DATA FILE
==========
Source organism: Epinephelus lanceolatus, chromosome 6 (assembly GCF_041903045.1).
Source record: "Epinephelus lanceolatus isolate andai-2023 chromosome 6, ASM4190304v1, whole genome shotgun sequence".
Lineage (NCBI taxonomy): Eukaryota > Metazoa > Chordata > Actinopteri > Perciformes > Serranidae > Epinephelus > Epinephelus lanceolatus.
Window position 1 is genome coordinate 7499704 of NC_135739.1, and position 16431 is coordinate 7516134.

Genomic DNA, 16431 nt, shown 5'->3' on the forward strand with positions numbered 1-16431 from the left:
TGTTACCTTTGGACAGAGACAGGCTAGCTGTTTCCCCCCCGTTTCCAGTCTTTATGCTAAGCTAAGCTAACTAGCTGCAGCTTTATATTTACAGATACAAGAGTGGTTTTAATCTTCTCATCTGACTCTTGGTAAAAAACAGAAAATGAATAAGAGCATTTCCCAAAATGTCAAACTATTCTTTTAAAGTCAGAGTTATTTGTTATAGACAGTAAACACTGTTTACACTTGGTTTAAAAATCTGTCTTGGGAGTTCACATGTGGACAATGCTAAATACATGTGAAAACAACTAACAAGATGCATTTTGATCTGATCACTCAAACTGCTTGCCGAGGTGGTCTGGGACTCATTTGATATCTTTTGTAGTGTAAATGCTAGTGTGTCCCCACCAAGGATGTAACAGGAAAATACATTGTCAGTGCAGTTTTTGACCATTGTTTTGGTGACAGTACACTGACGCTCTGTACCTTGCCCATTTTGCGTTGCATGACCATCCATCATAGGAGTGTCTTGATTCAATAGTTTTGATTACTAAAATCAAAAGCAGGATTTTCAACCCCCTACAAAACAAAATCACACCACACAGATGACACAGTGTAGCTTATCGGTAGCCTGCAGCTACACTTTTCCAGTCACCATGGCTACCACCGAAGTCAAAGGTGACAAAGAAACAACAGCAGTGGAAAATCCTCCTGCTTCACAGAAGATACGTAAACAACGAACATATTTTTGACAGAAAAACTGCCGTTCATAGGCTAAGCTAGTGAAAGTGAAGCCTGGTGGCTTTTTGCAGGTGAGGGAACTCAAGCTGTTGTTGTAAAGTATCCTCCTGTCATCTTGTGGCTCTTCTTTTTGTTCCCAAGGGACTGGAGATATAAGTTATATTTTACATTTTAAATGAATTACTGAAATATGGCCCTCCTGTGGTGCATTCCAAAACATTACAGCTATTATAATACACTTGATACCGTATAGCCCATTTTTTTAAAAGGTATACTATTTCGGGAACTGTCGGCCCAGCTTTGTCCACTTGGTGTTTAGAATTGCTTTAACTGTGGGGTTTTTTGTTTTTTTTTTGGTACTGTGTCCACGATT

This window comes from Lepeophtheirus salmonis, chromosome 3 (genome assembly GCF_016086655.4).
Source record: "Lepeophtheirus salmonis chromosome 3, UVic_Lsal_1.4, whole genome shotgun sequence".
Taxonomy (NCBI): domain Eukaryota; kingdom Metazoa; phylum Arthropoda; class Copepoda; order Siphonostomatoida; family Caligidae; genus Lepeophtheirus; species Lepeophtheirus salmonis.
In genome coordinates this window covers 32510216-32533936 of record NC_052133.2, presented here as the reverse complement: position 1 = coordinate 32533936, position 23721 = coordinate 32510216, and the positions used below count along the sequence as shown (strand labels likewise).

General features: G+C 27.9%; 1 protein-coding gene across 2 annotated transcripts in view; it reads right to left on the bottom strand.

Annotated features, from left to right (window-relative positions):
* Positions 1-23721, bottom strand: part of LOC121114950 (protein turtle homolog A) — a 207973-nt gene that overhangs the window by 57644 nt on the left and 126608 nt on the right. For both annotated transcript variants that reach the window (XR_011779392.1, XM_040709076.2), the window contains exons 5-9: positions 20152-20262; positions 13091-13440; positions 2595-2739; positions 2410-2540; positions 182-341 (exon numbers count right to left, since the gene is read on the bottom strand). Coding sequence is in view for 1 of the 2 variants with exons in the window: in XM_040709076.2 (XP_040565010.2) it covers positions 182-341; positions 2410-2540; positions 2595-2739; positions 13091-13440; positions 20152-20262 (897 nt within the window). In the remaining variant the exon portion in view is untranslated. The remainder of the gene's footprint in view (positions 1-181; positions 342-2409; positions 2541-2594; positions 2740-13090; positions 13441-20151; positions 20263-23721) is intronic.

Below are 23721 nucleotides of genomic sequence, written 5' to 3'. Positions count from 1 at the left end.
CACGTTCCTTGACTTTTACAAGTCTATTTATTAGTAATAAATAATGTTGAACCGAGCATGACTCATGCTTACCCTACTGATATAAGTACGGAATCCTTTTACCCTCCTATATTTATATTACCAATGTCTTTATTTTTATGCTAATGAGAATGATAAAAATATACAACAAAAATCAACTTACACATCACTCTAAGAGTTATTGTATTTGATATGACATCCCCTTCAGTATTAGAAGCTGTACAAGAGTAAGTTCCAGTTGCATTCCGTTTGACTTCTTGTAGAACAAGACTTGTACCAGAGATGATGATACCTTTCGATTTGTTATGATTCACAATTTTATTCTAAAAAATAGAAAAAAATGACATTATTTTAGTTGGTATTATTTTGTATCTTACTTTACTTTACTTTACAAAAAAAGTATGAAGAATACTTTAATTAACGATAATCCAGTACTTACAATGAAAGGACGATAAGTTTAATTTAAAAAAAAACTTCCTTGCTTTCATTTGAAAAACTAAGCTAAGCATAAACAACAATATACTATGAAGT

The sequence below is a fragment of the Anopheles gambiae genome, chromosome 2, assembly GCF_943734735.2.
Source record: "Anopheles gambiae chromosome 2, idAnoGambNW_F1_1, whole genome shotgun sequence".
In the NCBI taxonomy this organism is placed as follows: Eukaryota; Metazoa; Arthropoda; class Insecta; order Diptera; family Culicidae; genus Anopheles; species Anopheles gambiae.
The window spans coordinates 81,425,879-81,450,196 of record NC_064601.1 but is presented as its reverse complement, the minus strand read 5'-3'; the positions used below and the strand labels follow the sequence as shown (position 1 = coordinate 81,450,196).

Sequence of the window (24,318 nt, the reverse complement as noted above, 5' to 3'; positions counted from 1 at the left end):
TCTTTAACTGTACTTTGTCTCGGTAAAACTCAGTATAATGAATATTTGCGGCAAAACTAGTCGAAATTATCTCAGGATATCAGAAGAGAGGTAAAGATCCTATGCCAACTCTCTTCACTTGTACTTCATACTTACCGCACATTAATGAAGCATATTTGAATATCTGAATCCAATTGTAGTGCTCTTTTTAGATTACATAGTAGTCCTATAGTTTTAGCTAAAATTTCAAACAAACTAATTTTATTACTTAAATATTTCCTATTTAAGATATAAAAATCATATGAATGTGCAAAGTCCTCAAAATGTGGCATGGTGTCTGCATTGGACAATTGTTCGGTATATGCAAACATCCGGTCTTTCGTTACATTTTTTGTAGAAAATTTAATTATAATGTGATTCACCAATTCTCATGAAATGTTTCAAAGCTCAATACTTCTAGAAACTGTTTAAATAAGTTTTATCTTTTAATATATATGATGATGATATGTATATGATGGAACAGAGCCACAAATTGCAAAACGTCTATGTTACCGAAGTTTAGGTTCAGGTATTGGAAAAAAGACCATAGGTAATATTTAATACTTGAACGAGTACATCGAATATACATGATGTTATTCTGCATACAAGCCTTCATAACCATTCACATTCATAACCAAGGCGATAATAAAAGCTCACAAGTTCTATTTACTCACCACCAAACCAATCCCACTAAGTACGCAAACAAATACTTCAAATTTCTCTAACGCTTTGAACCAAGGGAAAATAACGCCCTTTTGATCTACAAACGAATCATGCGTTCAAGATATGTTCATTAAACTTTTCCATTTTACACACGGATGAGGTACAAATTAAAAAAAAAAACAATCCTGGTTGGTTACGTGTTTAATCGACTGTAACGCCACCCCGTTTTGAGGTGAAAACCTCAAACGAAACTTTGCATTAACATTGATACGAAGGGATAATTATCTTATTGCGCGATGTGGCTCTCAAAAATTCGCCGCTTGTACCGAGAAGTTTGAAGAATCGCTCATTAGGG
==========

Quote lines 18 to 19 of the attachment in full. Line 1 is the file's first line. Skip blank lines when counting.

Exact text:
In the NCBI taxonomy this organism is placed as follows: Eukaryota; Metazoa; Arthropoda; class Insecta; order Diptera; family Culicidae; genus Anopheles; species Anopheles gambiae.
The window spans coordinates 81,425,879-81,450,196 of record NC_064601.1 but is presented as its reverse complement, the minus strand read 5'-3'; the positions used below and the strand labels follow the sequence as shown (position 1 = coordinate 81,450,196).